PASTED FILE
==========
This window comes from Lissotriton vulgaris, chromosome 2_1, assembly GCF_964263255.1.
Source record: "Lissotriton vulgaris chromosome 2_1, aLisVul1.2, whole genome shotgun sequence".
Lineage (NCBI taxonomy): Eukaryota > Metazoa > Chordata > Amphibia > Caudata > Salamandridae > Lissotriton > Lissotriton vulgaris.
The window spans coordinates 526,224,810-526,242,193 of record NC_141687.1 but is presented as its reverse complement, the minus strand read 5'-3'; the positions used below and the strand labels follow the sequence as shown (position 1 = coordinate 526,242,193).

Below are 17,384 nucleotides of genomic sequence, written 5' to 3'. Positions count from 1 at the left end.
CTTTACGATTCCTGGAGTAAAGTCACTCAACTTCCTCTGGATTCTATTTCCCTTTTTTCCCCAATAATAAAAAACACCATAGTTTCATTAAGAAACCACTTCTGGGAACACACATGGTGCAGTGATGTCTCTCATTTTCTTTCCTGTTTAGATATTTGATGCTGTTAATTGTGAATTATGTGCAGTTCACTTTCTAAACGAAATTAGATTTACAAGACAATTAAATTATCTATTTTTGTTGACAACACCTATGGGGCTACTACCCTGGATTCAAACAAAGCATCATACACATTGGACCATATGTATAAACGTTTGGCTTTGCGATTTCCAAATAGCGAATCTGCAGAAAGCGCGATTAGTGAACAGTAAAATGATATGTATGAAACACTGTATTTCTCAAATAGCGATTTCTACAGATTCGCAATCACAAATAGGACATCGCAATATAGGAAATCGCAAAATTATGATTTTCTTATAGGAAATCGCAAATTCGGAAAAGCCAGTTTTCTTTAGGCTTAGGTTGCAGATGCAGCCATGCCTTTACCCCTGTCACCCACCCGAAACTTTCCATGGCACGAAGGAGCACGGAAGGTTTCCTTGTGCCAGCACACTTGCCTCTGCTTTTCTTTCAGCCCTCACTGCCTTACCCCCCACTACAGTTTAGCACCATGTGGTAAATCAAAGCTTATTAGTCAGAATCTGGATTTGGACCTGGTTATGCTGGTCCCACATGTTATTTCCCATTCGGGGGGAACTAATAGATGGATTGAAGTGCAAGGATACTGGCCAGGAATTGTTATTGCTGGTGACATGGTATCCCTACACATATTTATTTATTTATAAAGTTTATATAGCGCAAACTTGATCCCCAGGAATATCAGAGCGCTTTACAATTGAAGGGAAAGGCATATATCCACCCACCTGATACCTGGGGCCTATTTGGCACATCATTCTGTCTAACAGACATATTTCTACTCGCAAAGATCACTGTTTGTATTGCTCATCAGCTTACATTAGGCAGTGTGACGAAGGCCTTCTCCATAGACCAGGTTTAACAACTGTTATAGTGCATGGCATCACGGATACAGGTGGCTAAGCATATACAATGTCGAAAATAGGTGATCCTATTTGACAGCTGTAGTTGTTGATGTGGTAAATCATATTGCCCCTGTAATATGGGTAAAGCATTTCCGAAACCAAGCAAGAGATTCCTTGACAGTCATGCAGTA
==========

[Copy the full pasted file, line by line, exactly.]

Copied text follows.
This window comes from Lissotriton vulgaris, chromosome 2_1, assembly GCF_964263255.1.
Source record: "Lissotriton vulgaris chromosome 2_1, aLisVul1.2, whole genome shotgun sequence".
Lineage (NCBI taxonomy): Eukaryota > Metazoa > Chordata > Amphibia > Caudata > Salamandridae > Lissotriton > Lissotriton vulgaris.
The window spans coordinates 526,224,810-526,242,193 of record NC_141687.1 but is presented as its reverse complement, the minus strand read 5'-3'; the positions used below and the strand labels follow the sequence as shown (position 1 = coordinate 526,242,193).

Below are 17,384 nucleotides of genomic sequence, written 5' to 3'. Positions count from 1 at the left end.
CTTTACGATTCCTGGAGTAAAGTCACTCAACTTCCTCTGGATTCTATTTCCCTTTTTTCCCCAATAATAAAAAACACCATAGTTTCATTAAGAAACCACTTCTGGGAACACACATGGTGCAGTGATGTCTCTCATTTTCTTTCCTGTTTAGATATTTGATGCTGTTAATTGTGAATTATGTGCAGTTCACTTTCTAAACGAAATTAGATTTACAAGACAATTAAATTATCTATTTTTGTTGACAACACCTATGGGGCTACTACCCTGGATTCAAACAAAGCATCATACACATTGGACCATATGTATAAACGTTTGGCTTTGCGATTTCCAAATAGCGAATCTGCAGAAAGCGCGATTAGTGAACAGTAAAATGATATGTATGAAACACTGTATTTCTCAAATAGCGATTTCTACAGATTCGCAATCACAAATAGGACATCGCAATATAGGAAATCGCAAAATTATGATTTTCTTATAGGAAATCGCAAATTCGGAAAAGCCAGTTTTCTTTAGGCTTAGGTTGCAGATGCAGCCATGCCTTTACCCCTGTCACCCACCCGAAACTTTCCATGGCACGAAGGAGCACGGAAGGTTTCCTTGTGCCAGCACACTTGCCTCTGCTTTTCTTTCAGCCCTCACTGCCTTACCCCCCACTACAGTTTAGCACCATGTGGTAAATCAAAGCTTATTAGTCAGAATCTGGATTTGGACCTGGTTATGCTGGTCCCACATGTTATTTCCCATTCGGGGGGAACTAATAGATGGATTGAAGTGCAAGGATACTGGCCAGGAATTGTTATTGCTGGTGACATGGTATCCCTACACATATTTATTTATTTATAAAGTTTATATAGCGCAAACTTGATCCCCAGGAATATCAGAGCGCTTTACAATTGAAGGGAAAGGCATATATCCACCCACCTGATACCTGGGGCCTATTTGGCACATCATTCTGTCTAACAGACATATTTCTACTCGCAAAGATCACTGTTTGTATTGCTCATCAGCTTACATTAGGCAGTGTGACGAAGGCCTTCTCCATAGACCAGGTTTAACAACTGTTATAGTGCATGGCATCACGGATACAGGTGGCTAAGCATATACAATGTCGAAAATAGGTGATCCTATTTGACAGCTGTAGTTGTTGATGTGGTAAATCATATTGCCCCTGTAATATGGGTAAAGCATTTCCGAAACCAAGCAAGAGATTCCTTGACAGTCATGCAGTA